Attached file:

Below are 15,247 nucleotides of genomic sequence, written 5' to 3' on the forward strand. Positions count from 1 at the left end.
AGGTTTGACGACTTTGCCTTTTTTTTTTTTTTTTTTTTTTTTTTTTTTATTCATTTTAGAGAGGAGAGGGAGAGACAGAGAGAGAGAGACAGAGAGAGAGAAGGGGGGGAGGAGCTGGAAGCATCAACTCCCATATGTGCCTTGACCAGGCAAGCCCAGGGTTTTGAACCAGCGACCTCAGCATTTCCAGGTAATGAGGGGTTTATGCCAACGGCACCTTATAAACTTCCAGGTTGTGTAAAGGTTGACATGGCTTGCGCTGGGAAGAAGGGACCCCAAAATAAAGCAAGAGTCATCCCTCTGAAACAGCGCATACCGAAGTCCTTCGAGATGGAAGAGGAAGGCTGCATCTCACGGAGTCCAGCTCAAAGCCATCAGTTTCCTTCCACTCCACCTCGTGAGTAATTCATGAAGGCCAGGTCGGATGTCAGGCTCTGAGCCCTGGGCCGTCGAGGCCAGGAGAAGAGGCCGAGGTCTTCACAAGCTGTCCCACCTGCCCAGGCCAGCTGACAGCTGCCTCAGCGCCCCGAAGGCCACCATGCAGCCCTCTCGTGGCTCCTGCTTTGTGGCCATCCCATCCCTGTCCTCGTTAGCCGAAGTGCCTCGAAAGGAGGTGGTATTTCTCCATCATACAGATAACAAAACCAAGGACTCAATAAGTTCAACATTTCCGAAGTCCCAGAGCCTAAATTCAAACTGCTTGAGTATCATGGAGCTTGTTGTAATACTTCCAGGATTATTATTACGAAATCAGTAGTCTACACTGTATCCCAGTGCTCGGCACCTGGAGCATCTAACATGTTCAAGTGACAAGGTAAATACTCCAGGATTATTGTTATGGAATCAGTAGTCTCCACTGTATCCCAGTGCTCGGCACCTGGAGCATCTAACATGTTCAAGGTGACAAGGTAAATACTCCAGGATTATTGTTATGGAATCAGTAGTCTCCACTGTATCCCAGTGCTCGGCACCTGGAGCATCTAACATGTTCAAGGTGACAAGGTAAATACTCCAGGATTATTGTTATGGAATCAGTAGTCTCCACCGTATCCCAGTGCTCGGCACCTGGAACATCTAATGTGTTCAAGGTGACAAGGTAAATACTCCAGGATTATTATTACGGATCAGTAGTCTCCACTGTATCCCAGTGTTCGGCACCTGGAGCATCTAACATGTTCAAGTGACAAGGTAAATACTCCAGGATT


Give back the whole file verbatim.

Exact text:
Below are 15,247 nucleotides of genomic sequence, written 5' to 3' on the forward strand. Positions count from 1 at the left end.
AGGTTTGACGACTTTGCCTTTTTTTTTTTTTTTTTTTTTTTTTTTTTTATTCATTTTAGAGAGGAGAGGGAGAGACAGAGAGAGAGAGACAGAGAGAGAGAAGGGGGGGAGGAGCTGGAAGCATCAACTCCCATATGTGCCTTGACCAGGCAAGCCCAGGGTTTTGAACCAGCGACCTCAGCATTTCCAGGTAATGAGGGGTTTATGCCAACGGCACCTTATAAACTTCCAGGTTGTGTAAAGGTTGACATGGCTTGCGCTGGGAAGAAGGGACCCCAAAATAAAGCAAGAGTCATCCCTCTGAAACAGCGCATACCGAAGTCCTTCGAGATGGAAGAGGAAGGCTGCATCTCACGGAGTCCAGCTCAAAGCCATCAGTTTCCTTCCACTCCACCTCGTGAGTAATTCATGAAGGCCAGGTCGGATGTCAGGCTCTGAGCCCTGGGCCGTCGAGGCCAGGAGAAGAGGCCGAGGTCTTCACAAGCTGTCCCACCTGCCCAGGCCAGCTGACAGCTGCCTCAGCGCCCCGAAGGCCACCATGCAGCCCTCTCGTGGCTCCTGCTTTGTGGCCATCCCATCCCTGTCCTCGTTAGCCGAAGTGCCTCGAAAGGAGGTGGTATTTCTCCATCATACAGATAACAAAACCAAGGACTCAATAAGTTCAACATTTCCGAAGTCCCAGAGCCTAAATTCAAACTGCTTGAGTATCATGGAGCTTGTTGTAATACTTCCAGGATTATTATTACGAAATCAGTAGTCTACACTGTATCCCAGTGCTCGGCACCTGGAGCATCTAACATGTTCAAGTGACAAGGTAAATACTCCAGGATTATTGTTATGGAATCAGTAGTCTCCACTGTATCCCAGTGCTCGGCACCTGGAGCATCTAACATGTTCAAGGTGACAAGGTAAATACTCCAGGATTATTGTTATGGAATCAGTAGTCTCCACTGTATCCCAGTGCTCGGCACCTGGAGCATCTAACATGTTCAAGGTGACAAGGTAAATACTCCAGGATTATTGTTATGGAATCAGTAGTCTCCACCGTATCCCAGTGCTCGGCACCTGGAACATCTAATGTGTTCAAGGTGACAAGGTAAATACTCCAGGATTATTATTACGGATCAGTAGTCTCCACTGTATCCCAGTGTTCGGCACCTGGAGCATCTAACATGTTCAAGTGACAAGGTAAATACTCCAGGATT